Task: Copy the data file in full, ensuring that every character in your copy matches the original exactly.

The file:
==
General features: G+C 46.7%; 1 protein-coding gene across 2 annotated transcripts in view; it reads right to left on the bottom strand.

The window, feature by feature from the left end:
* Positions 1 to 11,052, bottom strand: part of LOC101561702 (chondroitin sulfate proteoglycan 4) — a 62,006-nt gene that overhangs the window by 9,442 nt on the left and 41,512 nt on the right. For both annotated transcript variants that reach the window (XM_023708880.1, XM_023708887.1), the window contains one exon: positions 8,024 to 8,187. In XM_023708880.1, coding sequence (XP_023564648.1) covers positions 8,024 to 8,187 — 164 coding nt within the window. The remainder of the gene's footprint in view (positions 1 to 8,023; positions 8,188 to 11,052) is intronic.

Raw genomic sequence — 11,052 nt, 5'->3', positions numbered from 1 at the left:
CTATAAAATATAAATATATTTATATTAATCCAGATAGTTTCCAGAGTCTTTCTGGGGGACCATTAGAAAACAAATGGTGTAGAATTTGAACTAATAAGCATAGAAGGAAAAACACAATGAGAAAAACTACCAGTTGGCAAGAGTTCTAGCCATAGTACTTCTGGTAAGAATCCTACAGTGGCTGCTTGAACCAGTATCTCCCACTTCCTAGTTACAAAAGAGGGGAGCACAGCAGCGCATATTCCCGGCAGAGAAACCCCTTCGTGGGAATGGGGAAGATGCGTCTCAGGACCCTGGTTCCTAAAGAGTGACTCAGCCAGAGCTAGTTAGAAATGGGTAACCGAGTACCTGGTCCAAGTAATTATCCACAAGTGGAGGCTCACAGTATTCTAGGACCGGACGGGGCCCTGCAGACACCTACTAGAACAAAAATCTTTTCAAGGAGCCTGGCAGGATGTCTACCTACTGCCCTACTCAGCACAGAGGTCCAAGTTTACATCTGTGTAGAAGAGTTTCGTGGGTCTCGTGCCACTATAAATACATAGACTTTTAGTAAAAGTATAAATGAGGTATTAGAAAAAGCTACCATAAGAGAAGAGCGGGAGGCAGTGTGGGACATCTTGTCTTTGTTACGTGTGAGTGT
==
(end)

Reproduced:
General features: G+C 46.7%; 1 protein-coding gene across 2 annotated transcripts in view; it reads right to left on the bottom strand.

The window, feature by feature from the left end:
* Positions 1 to 11,052, bottom strand: part of LOC101561702 (chondroitin sulfate proteoglycan 4) — a 62,006-nt gene that overhangs the window by 9,442 nt on the left and 41,512 nt on the right. For both annotated transcript variants that reach the window (XM_023708880.1, XM_023708887.1), the window contains one exon: positions 8,024 to 8,187. In XM_023708880.1, coding sequence (XP_023564648.1) covers positions 8,024 to 8,187 — 164 coding nt within the window. The remainder of the gene's footprint in view (positions 1 to 8,023; positions 8,188 to 11,052) is intronic.

Raw genomic sequence — 11,052 nt, 5'->3', positions numbered from 1 at the left:
CTATAAAATATAAATATATTTATATTAATCCAGATAGTTTCCAGAGTCTTTCTGGGGGACCATTAGAAAACAAATGGTGTAGAATTTGAACTAATAAGCATAGAAGGAAAAACACAATGAGAAAAACTACCAGTTGGCAAGAGTTCTAGCCATAGTACTTCTGGTAAGAATCCTACAGTGGCTGCTTGAACCAGTATCTCCCACTTCCTAGTTACAAAAGAGGGGAGCACAGCAGCGCATATTCCCGGCAGAGAAACCCCTTCGTGGGAATGGGGAAGATGCGTCTCAGGACCCTGGTTCCTAAAGAGTGACTCAGCCAGAGCTAGTTAGAAATGGGTAACCGAGTACCTGGTCCAAGTAATTATCCACAAGTGGAGGCTCACAGTATTCTAGGACCGGACGGGGCCCTGCAGACACCTACTAGAACAAAAATCTTTTCAAGGAGCCTGGCAGGATGTCTACCTACTGCCCTACTCAGCACAGAGGTCCAAGTTTACATCTGTGTAGAAGAGTTTCGTGGGTCTCGTGCCACTATAAATACATAGACTTTTAGTAAAAGTATAAATGAGGTATTAGAAAAAGCTACCATAAGAGAAGAGCGGGAGGCAGTGTGGGACATCTTGTCTTTGTTACGTGTGAGTGT